March 1 – Behind The Scenes Tour Carolina Raptors Center – Huntersville, NC
Join the Sierra Club Foothills Group as we learn about birds of prey. We will travel to the Carolina Raptor Center in Huntersville, NC (near Charlotte) where we will observe 25 different raptor species. We will walk the Raptor Trail, watch the Live Bird demonstration, witness the Vulture Feeding, eat a picnic lunch, and learn about the Center’s efforts rehabilitating and releasing over 800 raptors each year in our special Behind-The-Scenes Tour. This Sierra Club outing is family-friendly.
Please pack your own lunch; food is not available on site. An admission ticket at the entrance is required, plus an additional $5 for the Behind-The-Scenes Tour. Admission fees are as follows: $10 adults; $8 Seniors 65 and over, military, and educators with valid ID; $6 students, including college students with a valid ID; kids 4 and under free. Contact Vance Parker, email@example.com or at (336) 768-0481 before 10:00 p.m. to register. 15 person limit, reservation deadline is February 22, 2014.
March 3 – 7:00 – 8:30 p.m. – Orange Chatham Group Meeting & Program on the NC Solar Revolution – Chapel Hill, NC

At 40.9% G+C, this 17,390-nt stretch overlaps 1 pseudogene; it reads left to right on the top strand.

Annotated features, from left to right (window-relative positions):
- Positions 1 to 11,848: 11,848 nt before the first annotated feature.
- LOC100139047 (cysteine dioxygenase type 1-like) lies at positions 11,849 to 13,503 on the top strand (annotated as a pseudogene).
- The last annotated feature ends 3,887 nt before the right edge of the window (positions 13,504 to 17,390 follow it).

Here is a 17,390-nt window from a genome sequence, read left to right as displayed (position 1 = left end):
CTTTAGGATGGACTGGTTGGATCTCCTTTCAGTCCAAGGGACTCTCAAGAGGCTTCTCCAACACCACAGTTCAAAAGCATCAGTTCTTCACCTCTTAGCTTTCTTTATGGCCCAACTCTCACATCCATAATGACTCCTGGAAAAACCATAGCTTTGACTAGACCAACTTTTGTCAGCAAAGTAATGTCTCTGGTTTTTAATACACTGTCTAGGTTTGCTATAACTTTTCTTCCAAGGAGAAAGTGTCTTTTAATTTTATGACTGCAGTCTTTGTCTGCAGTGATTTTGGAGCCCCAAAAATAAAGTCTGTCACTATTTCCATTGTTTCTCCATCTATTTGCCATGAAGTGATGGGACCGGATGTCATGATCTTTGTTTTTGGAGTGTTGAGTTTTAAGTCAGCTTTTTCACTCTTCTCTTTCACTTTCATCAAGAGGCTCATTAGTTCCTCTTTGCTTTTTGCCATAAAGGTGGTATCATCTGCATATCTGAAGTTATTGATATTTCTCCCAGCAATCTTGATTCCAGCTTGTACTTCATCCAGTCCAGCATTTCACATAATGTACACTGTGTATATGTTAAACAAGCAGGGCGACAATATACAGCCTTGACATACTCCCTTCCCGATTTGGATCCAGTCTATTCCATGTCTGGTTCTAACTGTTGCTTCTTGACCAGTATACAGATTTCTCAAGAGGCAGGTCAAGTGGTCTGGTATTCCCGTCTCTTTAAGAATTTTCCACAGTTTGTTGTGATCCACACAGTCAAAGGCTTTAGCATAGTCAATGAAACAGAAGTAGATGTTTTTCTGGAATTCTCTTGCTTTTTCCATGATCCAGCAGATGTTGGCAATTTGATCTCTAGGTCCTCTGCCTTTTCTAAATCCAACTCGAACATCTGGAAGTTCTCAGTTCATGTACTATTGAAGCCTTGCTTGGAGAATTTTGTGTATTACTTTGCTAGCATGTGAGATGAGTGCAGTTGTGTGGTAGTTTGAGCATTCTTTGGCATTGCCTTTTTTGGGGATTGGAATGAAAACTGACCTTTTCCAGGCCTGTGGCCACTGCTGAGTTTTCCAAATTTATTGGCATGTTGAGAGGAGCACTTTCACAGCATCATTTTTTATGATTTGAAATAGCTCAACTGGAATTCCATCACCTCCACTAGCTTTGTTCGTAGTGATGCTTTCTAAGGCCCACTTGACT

Even though solar power generation in North Carolina is expanding very fast, not everyone is happy about this new world of distributed energy generation. The biggest power company in the nation, Duke Energy, is putting its considerable lobbying efforts into changing the “net metering” law which allows homeowners who generate more electricity than they use to sell it back to the utility at a guaranteed price. Guests Michael Youth from the NC Sustainable Energy Association and Dustin Chicurel-Bayard from the NC Sierra Club will discuss solar policies in North Carolina. Location: Chapel Hill Public Library, 100 Library Dr, Chapel Hill, NC 27514 (map)
Saturday, March 8 – 10:00 a.m. – Neusiok Trail in Croatan National Forest – Craven County
The Neusiok trail, one of the most scenic trails in eastern North Carolina and part of the developing Mountain-to-Sea trail, meanders over 20 miles in the eastern portion of the Croatan National Forest from Pine Cliff Recreation Area on the shore of the Neuse River to Oyster Point in the salt marshes of the Newport River. The group will hike about six miles of the northernmost section of the trail, which winds through pine/hardwood upland forest, cypress/palmetto swamp and ends along the sandy shoreline of the Neuse River. The trail is moderate in difficulty. Bring a lunch and drinking water. There are often muddy sections, so wear water resistant shoes and other appropriate clothing for weather conditions. Arrive in the Parking Lot of Pine Cliffs Recreation Area no later than 10:00 a.m..